Step 2: Educate Students with an Evidence-based Dating Violence Program
Once your school has a solid policy in place to address dating violence, you can begin educating your student body using Safe Dates, an evidence-based adolescent dating abuse prevention program.
The goals of Safe Dates are
- To raise student awareness of what constitutes healthy and abusive dating
- To raise student awareness of dating abuse and its causes and consequences
- To equip students with the skills and resources to help themselves or friends in abusive dating relationships
- To equip students with the skills to develop healthy dating relationships, including positive communication, anger management, and conflict resolution.
Highly engaging and interactive, Safe Dates helps teens recognize the difference between caring, supportive relationships and controlling, manipulative, or abusive dating relationships.
Safe Dates is the only evidence-based curriculum that prevents dating abuse: a factor often linked to alcohol and other drug use.
Works as a prevention and intervention tool
Has strong outcomes even after four years
Is proven effective with boys as well as girls
Addresses both teens who abuse and teens who are abused
Acknowledges that either gender could play either role.
Safe Dates includes:
a 10-session, interactive and engaging curriculum
an evidence-based family program that includes student/parent booklets for at-home discussions of dating violence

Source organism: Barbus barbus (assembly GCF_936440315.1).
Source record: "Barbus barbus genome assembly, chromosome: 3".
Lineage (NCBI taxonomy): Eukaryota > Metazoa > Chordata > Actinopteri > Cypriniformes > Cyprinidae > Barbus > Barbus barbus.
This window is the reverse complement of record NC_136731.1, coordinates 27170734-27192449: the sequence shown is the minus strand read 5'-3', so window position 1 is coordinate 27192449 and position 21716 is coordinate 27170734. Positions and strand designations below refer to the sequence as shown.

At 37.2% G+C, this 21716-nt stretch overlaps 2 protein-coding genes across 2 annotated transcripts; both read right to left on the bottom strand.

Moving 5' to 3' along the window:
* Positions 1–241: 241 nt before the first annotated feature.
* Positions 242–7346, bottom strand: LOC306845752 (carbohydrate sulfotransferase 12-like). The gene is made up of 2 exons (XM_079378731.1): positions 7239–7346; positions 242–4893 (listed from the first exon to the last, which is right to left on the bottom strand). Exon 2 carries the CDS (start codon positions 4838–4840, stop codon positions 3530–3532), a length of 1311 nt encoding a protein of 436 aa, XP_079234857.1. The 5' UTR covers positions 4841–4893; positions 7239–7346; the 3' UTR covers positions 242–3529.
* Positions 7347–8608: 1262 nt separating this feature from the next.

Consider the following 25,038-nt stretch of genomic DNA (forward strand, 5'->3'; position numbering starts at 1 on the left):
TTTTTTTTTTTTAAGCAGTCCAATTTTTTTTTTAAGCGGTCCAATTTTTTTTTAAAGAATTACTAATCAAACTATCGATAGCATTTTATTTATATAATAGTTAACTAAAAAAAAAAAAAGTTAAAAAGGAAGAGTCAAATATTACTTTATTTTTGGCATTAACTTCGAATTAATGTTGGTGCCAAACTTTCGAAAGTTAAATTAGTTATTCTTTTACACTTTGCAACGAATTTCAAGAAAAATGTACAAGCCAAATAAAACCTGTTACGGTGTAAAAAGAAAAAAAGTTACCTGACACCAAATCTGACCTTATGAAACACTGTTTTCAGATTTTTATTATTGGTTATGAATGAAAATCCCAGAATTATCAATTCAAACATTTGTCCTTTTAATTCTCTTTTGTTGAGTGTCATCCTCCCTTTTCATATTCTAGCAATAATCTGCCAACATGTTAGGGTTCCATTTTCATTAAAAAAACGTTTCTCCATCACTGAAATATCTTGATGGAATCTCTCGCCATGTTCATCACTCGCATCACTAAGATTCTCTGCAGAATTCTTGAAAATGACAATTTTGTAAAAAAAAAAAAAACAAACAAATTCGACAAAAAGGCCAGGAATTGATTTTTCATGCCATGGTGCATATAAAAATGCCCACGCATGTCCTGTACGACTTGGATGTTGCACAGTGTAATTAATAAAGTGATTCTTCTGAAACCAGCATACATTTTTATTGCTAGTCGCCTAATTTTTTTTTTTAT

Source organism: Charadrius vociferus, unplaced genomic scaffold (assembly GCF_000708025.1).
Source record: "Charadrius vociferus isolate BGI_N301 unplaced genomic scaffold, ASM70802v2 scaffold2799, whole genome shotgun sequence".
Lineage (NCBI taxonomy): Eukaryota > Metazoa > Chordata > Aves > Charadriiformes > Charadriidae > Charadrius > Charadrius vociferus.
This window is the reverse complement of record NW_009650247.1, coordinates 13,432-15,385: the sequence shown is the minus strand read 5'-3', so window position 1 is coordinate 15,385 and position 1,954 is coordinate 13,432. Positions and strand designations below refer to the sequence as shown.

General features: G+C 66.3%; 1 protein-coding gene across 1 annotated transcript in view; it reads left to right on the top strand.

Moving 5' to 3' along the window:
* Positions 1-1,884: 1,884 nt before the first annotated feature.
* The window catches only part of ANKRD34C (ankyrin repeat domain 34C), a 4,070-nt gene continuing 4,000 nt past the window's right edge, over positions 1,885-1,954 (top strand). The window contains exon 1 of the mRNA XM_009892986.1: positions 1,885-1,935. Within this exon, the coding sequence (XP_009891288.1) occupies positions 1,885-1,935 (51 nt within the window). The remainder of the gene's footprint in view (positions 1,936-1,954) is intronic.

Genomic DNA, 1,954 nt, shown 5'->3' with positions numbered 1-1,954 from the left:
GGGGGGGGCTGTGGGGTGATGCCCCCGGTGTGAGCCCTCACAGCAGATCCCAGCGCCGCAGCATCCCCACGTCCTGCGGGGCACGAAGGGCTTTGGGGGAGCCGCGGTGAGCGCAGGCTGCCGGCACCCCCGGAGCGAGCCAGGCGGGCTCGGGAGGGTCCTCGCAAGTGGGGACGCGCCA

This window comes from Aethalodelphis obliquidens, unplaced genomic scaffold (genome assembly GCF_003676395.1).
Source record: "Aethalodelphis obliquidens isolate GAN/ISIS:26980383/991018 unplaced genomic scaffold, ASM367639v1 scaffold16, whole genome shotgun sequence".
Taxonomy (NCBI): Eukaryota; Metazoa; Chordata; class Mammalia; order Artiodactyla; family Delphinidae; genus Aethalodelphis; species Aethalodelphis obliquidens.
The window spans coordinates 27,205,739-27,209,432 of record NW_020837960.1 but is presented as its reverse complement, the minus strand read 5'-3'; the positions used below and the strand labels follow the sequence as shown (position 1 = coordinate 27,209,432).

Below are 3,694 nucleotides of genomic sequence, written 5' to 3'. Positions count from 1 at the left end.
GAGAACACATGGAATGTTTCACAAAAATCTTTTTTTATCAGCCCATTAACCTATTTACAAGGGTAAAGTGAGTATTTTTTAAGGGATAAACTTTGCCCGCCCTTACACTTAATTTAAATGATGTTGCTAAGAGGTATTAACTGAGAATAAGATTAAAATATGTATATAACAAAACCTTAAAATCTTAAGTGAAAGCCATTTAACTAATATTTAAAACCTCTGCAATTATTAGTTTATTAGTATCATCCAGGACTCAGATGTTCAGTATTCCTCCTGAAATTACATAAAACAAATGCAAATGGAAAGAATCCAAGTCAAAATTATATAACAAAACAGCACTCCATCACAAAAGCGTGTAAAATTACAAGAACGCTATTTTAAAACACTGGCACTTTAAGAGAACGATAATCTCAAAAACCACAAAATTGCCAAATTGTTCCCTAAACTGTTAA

a poster contest
a school play
English and Spanish language versions of all parent materials
All the materials needed to implement the program are included in the Safe Dates manual and its companion CD-ROM. Safe Dates can be used as a dating abuse prevention tool for both male and female middle and high school students. Safe Dates would fit well within a health education, family life skills or general life skills curriculum.
What Sets Safe Dates Apart?
Safe Dates Research
Safe Dates is an evidence-based program with strong, long-term outcomes. It was the subject of substantial formative research in fourteen public schools in North Carolina using a rigorous experimental design. The program was found to be effective in both preventing and reducing perpetration among teens already using violence against their dates.
Adolescents participating in the program, as compared with those who did not participate, also reported:
less acceptance of dating violence
stronger communication and anger management skills
less gender stereotyping
greater awareness of community services for dating abuse
Researchers studied the same group of students four years after implementation and found that students who participated in the Safe Dates program reported 56 percent to 92 percent less physical, serious physical, and sexual dating violence victimization and perpetration than teens who did not participate in Safe Dates. The program has been found to be equally effective for males and females and for whites and non-whites.
About the Authors
Vangie Foshee, Ph.D.
Dr. Vangie Foshee is a tenured associate professor in the Department of Health Behavior and Health Education in the School of Public Health at the University of North Carolina at Chapel Hill. Her research focus is on adolescent problem behaviors and includes both etiological and evaluation research.